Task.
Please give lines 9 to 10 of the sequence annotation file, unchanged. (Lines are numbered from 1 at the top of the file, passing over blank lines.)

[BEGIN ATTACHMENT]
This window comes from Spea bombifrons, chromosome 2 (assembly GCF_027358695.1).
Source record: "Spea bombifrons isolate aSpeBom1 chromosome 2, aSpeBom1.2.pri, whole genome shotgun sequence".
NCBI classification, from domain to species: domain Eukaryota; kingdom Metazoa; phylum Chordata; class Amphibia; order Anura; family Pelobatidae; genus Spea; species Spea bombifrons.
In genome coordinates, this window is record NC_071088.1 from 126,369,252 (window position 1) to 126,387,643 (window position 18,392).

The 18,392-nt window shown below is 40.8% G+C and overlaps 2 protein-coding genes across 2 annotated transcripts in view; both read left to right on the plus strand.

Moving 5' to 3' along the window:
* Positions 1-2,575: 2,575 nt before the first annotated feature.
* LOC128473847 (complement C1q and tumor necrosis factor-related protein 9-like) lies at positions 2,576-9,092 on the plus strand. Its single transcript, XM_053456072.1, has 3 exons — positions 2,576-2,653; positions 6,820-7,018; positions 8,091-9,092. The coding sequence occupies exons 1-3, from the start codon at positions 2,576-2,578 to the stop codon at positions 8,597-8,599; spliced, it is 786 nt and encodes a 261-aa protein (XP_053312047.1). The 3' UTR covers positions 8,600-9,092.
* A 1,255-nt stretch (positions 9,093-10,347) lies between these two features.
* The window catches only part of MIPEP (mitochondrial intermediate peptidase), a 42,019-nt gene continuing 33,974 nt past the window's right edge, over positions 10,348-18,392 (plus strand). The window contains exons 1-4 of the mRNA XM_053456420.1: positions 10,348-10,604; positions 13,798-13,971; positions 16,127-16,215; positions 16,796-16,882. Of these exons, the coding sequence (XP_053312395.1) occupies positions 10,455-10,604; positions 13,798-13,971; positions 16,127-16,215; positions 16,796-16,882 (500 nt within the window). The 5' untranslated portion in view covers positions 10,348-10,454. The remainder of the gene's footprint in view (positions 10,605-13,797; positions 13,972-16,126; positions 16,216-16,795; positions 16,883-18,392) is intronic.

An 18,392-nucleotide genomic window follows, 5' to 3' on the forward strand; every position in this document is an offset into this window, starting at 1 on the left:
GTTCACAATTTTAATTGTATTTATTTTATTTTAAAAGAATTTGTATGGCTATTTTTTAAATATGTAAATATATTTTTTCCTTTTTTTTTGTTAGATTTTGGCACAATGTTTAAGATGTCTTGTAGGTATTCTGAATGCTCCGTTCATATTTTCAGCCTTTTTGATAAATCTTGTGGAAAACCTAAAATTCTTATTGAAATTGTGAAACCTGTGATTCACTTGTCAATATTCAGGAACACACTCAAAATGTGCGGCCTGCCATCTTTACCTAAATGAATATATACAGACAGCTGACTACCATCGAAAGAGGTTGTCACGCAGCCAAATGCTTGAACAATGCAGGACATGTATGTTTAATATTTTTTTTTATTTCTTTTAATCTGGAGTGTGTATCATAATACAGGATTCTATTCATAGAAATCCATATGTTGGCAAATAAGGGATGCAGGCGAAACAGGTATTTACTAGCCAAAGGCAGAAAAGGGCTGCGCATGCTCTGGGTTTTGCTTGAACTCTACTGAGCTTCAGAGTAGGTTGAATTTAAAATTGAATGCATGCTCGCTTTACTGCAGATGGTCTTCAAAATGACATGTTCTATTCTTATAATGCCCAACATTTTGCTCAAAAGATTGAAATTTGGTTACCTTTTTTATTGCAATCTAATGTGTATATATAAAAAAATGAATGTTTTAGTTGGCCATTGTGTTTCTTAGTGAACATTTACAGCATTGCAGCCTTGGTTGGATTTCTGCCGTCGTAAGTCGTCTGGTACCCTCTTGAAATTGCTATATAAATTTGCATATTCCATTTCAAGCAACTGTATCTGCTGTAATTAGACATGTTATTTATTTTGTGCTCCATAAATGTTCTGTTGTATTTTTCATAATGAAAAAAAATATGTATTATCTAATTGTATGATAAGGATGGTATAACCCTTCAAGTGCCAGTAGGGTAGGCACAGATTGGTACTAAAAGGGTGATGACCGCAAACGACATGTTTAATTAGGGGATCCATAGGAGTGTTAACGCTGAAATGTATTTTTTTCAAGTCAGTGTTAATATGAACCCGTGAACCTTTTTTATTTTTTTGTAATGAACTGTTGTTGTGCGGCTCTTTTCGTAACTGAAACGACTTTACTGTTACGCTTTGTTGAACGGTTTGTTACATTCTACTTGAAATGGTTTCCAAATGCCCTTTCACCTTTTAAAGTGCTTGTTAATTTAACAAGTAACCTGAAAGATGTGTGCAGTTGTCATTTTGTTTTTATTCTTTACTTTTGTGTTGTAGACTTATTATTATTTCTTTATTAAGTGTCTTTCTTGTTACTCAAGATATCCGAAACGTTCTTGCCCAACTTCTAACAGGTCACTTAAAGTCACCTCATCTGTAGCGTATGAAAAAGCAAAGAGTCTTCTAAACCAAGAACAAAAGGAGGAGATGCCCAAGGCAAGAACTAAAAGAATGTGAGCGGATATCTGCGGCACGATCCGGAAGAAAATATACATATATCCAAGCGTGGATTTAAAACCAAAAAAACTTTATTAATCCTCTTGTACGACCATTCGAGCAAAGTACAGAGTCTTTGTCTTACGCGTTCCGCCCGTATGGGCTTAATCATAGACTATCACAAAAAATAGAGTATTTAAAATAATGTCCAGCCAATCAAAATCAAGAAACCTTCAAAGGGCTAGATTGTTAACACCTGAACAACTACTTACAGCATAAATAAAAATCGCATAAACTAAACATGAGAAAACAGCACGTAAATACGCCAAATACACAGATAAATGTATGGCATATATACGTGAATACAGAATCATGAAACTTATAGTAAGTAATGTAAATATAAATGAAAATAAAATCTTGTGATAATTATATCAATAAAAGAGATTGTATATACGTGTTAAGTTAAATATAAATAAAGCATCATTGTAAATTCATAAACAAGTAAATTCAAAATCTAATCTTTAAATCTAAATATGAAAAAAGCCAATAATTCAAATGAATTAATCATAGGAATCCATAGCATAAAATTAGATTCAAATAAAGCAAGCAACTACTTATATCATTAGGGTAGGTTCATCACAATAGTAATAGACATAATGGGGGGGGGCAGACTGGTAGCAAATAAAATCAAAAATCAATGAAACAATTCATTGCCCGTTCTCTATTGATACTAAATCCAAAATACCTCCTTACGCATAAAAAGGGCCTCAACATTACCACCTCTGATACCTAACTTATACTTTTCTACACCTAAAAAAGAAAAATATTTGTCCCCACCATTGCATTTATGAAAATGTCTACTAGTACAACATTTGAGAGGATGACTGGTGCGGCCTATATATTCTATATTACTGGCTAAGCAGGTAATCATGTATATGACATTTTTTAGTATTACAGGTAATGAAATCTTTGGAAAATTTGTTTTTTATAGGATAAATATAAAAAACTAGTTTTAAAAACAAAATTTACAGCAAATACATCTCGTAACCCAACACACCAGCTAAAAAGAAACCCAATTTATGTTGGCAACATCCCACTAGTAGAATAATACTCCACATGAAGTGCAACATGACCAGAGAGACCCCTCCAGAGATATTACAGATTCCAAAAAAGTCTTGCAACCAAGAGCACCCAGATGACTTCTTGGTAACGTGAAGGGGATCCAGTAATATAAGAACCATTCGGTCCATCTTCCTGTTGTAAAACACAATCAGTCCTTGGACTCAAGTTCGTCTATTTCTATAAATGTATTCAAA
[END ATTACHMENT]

* A 1,255-nt stretch (positions 9,093-10,347) lies between these two features.
* The window catches only part of MIPEP (mitochondrial intermediate peptidase), a 42,019-nt gene continuing 33,974 nt past the window's right edge, over positions 10,348-18,392 (plus strand). The window contains exons 1-4 of the mRNA XM_053456420.1: positions 10,348-10,604; positions 13,798-13,971; positions 16,127-16,215; positions 16,796-16,882. Of these exons, the coding sequence (XP_053312395.1) occupies positions 10,455-10,604; positions 13,798-13,971; positions 16,127-16,215; positions 16,796-16,882 (500 nt within the window). The 5' untranslated portion in view covers positions 10,348-10,454. The remainder of the gene's footprint in view (positions 10,605-13,797; positions 13,972-16,126; positions 16,216-16,795; positions 16,883-18,392) is intronic.